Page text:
For the past 11 days, cities across Iran have been overrun by female protesters challenging the Iranian government's repressive treatment of women following the death of Mahsa Amini. One of the largest protests to rock the country in years, the increasingly violent demonstrations have already led to at least 76 deaths and hundreds of arrests in over 80 cities, per BBC's latest report. However, these risks still haven't stopped Iranian women from taking to the streets to fight for their personal freedoms, many of whom are also cutting their hair and burning their hijabs in a show of anti-government sentiment. But why exactly is that the case?
What caused the protests?
On September 13, 2022, the 22-year-old was visiting the capital Tehran with her family when she was arrested by morality police for allegedly wearing her hijab, or headscarf, improperly. Amini was brought to a detention center to be "educated" on the country's strict dress code laws, where authorities claim she later collapsed after suffering from "sudden heart failure." She was then taken to a hospital and spent three days in a coma before passing away on September 16.
That said, Amini's family believes officers beat her to death, insisting that she was perfectly healthy prior to her arrest and did not have a history of heart problems. Her brother, Kiarash Amini, also said he heard screaming from outside the detention center while waiting for his sister to be released, where he was told that security forces had killed a young woman, according to the New York Times.
Following her death, a photo and video of a bloody and bruised Amini lying unconscious in a hospital bed was posted online, with the publication reporting that multiple Iranian doctors on Twitter are saying she could have sustained a concussion from several head trauma.
What's the context?
Iran has been a theocracy since the revolution in 1979, when ultraconservative Muslim clerics seized power and introduced Islamic Sharia Law, under which all women over the age of 9 are required to cover their hair with a hijab and wear long, loose-fitting clothing to protect their chastity and honor. Noncompliance with the law can lead to fines, public shaming or arrest by the "Gasht-e Ershad," or the morality police, who arbitrarily enforce what they deem to be "proper" displays of public religious observance.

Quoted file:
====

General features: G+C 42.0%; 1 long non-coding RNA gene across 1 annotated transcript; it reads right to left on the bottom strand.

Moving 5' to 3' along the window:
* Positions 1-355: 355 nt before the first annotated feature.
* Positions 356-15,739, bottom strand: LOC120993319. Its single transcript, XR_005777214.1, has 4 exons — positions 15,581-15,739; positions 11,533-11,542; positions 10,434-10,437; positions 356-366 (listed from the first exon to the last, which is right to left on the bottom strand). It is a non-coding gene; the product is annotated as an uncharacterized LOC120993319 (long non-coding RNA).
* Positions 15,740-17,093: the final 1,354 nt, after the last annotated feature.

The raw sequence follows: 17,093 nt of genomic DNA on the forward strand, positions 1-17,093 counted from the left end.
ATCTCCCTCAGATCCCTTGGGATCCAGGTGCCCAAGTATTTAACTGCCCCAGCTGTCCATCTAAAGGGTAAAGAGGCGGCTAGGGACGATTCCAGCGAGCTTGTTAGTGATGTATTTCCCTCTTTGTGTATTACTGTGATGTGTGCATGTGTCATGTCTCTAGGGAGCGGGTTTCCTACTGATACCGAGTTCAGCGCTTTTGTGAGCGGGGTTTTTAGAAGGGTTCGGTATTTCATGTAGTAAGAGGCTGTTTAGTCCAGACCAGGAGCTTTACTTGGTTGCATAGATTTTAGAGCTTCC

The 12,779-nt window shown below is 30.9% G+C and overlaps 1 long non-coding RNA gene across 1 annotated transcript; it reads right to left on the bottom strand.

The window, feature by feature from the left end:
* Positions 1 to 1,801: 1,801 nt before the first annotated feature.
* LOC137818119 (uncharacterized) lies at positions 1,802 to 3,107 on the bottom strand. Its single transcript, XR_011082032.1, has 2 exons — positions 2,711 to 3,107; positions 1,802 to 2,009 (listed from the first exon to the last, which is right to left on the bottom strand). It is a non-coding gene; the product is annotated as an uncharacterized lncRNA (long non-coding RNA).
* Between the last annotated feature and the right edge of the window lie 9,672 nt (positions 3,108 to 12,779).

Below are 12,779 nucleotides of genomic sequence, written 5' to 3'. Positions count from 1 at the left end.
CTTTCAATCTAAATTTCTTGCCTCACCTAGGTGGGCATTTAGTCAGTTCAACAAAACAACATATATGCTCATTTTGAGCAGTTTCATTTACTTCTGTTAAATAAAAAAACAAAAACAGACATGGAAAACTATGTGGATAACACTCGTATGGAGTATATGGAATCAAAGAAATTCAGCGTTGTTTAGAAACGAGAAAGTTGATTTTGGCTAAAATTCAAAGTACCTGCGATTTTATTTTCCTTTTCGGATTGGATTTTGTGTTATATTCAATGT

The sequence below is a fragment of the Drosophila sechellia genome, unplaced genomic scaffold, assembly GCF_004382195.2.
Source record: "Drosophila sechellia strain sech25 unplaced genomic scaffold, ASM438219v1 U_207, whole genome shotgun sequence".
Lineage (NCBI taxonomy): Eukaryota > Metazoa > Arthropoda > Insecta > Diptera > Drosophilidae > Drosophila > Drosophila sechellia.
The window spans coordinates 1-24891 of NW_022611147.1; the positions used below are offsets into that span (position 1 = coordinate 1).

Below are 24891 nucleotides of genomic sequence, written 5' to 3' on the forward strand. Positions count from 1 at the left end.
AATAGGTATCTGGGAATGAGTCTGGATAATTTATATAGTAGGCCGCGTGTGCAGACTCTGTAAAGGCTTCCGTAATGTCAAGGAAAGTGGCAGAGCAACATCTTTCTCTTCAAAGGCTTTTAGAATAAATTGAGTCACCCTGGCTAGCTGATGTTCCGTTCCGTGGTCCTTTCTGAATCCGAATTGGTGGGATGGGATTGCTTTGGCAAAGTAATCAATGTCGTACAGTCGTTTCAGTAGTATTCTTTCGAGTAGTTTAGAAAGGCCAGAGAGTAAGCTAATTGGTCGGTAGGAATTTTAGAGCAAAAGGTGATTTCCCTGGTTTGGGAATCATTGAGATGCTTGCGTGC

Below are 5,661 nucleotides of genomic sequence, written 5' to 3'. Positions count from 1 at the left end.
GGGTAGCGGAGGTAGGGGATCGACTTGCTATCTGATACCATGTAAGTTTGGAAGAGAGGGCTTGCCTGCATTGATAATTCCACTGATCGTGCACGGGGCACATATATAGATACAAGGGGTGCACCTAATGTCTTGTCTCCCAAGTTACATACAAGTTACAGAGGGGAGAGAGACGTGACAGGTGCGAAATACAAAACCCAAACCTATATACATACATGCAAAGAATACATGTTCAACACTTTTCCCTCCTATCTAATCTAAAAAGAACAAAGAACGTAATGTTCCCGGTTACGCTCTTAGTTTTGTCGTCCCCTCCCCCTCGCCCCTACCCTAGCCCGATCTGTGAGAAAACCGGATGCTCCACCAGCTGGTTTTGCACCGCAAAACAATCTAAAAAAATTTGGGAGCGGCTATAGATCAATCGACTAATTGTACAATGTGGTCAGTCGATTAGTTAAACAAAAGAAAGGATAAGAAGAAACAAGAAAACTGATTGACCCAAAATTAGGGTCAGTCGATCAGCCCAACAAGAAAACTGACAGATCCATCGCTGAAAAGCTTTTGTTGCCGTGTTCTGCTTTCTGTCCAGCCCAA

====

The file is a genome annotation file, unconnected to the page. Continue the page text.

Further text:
For decades, Iranian women have been protesting against a number of patriarchal laws instated by the authoritarian government, including legislations that lowered the marriage age for girls and lifted restrictions on male polygamy. Adding to the furor are also other persistent sociopolitical issues, from government corruption to economic sanctions from the West to tightening social restrictions under the administration of current President Ebrahim Raisi, such as the resumption of dress code arrests after a five-year lull. So as a response to Amini's death in relation to the hijab law, Iranian women are cutting their hair and burning their headscarves as a way to demand its repeal and the fall of Supreme Leader Ayatollah Ali Khamenei.
What's happening now?
Since Amini's funeral on September 17, Iranian officials have been accused of police brutality and disproportionate force over their alleged use of live ammunition, pellet guns and tear gas to control protesters, with Iran Human Rights Director Mahmood Amiry-Moghaddam explaining that "the risk of torture and ill-treatment of protesters is serious and the use of live ammunition against protesters is an international crime."
"The world must defend the Iranian people's demands for their fundamental rights," as Amiry-Moghaddam said. The UN Human Rights Office has also condemned the government's actions, saying that it's become "increasingly concerned" and called on authorities to allow protesters to exercise their right to protest peacefully. Both entities are also questioning official fatality and arrest numbers, based on reports of the rising death toll and governmental restriction of the internet.
However, there are no signs of the violence ending anytime soon, as BBC reported that President Raisi has continued to emphasize the need to "take decisive action against opponents of the security and peace of the country".
How can I help?
As with any developing situation, it's always paramount to follow trustworthy sources on the ground. Due to increasingly heavy restrictions on the internet though, it's been difficult for Iranian activists to spread the word via social media. Granted, it's still helpful to keep tabs on what's happening through Iranian American human rights organizations like the Abdorrahman Boroumand Center and the Center for Human Rights in Iran.
Once you have all the information, you can then start contacting your representatives, spreading accurate news and finding local solidarity protests to join, all while donating to and directing others to the aforementioned groups.
Photo via Getty / Yasin Akgul / AFP
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